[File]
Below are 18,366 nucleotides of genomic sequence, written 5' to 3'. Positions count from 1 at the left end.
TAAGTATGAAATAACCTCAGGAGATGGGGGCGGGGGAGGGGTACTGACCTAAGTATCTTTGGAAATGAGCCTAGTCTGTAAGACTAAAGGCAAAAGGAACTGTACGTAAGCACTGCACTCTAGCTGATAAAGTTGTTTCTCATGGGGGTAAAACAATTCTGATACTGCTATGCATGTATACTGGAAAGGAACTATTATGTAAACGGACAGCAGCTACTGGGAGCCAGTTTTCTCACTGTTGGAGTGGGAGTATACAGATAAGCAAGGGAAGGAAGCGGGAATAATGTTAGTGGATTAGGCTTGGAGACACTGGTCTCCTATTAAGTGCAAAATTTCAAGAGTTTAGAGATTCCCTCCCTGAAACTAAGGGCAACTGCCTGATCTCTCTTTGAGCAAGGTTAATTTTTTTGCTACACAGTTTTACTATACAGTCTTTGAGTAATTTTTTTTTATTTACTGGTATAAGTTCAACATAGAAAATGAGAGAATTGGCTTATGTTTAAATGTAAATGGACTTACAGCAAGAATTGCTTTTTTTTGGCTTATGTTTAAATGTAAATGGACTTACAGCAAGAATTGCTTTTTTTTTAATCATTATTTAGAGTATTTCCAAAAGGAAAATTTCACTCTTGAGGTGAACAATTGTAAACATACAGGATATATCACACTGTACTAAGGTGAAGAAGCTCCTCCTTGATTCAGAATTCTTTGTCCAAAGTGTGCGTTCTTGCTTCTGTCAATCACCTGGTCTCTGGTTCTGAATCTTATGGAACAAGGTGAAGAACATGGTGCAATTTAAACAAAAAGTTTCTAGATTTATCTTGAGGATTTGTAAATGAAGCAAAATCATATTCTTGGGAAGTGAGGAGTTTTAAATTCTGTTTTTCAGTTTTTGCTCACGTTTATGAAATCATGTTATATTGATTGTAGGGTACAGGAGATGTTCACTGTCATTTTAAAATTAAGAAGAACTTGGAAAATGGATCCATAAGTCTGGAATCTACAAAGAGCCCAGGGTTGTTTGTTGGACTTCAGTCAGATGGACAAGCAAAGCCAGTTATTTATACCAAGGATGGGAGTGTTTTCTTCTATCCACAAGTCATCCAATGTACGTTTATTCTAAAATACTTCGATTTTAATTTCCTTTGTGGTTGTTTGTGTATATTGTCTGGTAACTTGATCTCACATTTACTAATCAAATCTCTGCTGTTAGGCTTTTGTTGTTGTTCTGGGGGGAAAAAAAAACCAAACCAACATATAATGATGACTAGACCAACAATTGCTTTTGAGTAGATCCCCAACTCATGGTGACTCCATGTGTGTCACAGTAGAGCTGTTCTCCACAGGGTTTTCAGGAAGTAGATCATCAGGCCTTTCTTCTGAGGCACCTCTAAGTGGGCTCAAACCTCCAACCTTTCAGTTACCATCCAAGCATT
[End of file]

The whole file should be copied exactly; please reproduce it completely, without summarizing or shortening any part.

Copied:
Below are 18,366 nucleotides of genomic sequence, written 5' to 3'. Positions count from 1 at the left end.
TAAGTATGAAATAACCTCAGGAGATGGGGGCGGGGGAGGGGTACTGACCTAAGTATCTTTGGAAATGAGCCTAGTCTGTAAGACTAAAGGCAAAAGGAACTGTACGTAAGCACTGCACTCTAGCTGATAAAGTTGTTTCTCATGGGGGTAAAACAATTCTGATACTGCTATGCATGTATACTGGAAAGGAACTATTATGTAAACGGACAGCAGCTACTGGGAGCCAGTTTTCTCACTGTTGGAGTGGGAGTATACAGATAAGCAAGGGAAGGAAGCGGGAATAATGTTAGTGGATTAGGCTTGGAGACACTGGTCTCCTATTAAGTGCAAAATTTCAAGAGTTTAGAGATTCCCTCCCTGAAACTAAGGGCAACTGCCTGATCTCTCTTTGAGCAAGGTTAATTTTTTTGCTACACAGTTTTACTATACAGTCTTTGAGTAATTTTTTTTTATTTACTGGTATAAGTTCAACATAGAAAATGAGAGAATTGGCTTATGTTTAAATGTAAATGGACTTACAGCAAGAATTGCTTTTTTTTGGCTTATGTTTAAATGTAAATGGACTTACAGCAAGAATTGCTTTTTTTTTAATCATTATTTAGAGTATTTCCAAAAGGAAAATTTCACTCTTGAGGTGAACAATTGTAAACATACAGGATATATCACACTGTACTAAGGTGAAGAAGCTCCTCCTTGATTCAGAATTCTTTGTCCAAAGTGTGCGTTCTTGCTTCTGTCAATCACCTGGTCTCTGGTTCTGAATCTTATGGAACAAGGTGAAGAACATGGTGCAATTTAAACAAAAAGTTTCTAGATTTATCTTGAGGATTTGTAAATGAAGCAAAATCATATTCTTGGGAAGTGAGGAGTTTTAAATTCTGTTTTTCAGTTTTTGCTCACGTTTATGAAATCATGTTATATTGATTGTAGGGTACAGGAGATGTTCACTGTCATTTTAAAATTAAGAAGAACTTGGAAAATGGATCCATAAGTCTGGAATCTACAAAGAGCCCAGGGTTGTTTGTTGGACTTCAGTCAGATGGACAAGCAAAGCCAGTTATTTATACCAAGGATGGGAGTGTTTTCTTCTATCCACAAGTCATCCAATGTACGTTTATTCTAAAATACTTCGATTTTAATTTCCTTTGTGGTTGTTTGTGTATATTGTCTGGTAACTTGATCTCACATTTACTAATCAAATCTCTGCTGTTAGGCTTTTGTTGTTGTTCTGGGGGGAAAAAAAAACCAAACCAACATATAATGATGACTAGACCAACAATTGCTTTTGAGTAGATCCCCAACTCATGGTGACTCCATGTGTGTCACAGTAGAGCTGTTCTCCACAGGGTTTTCAGGAAGTAGATCATCAGGCCTTTCTTCTGAGGCACCTCTAAGTGGGCTCAAACCTCCAACCTTTCAGTTACCATCCAAGCATT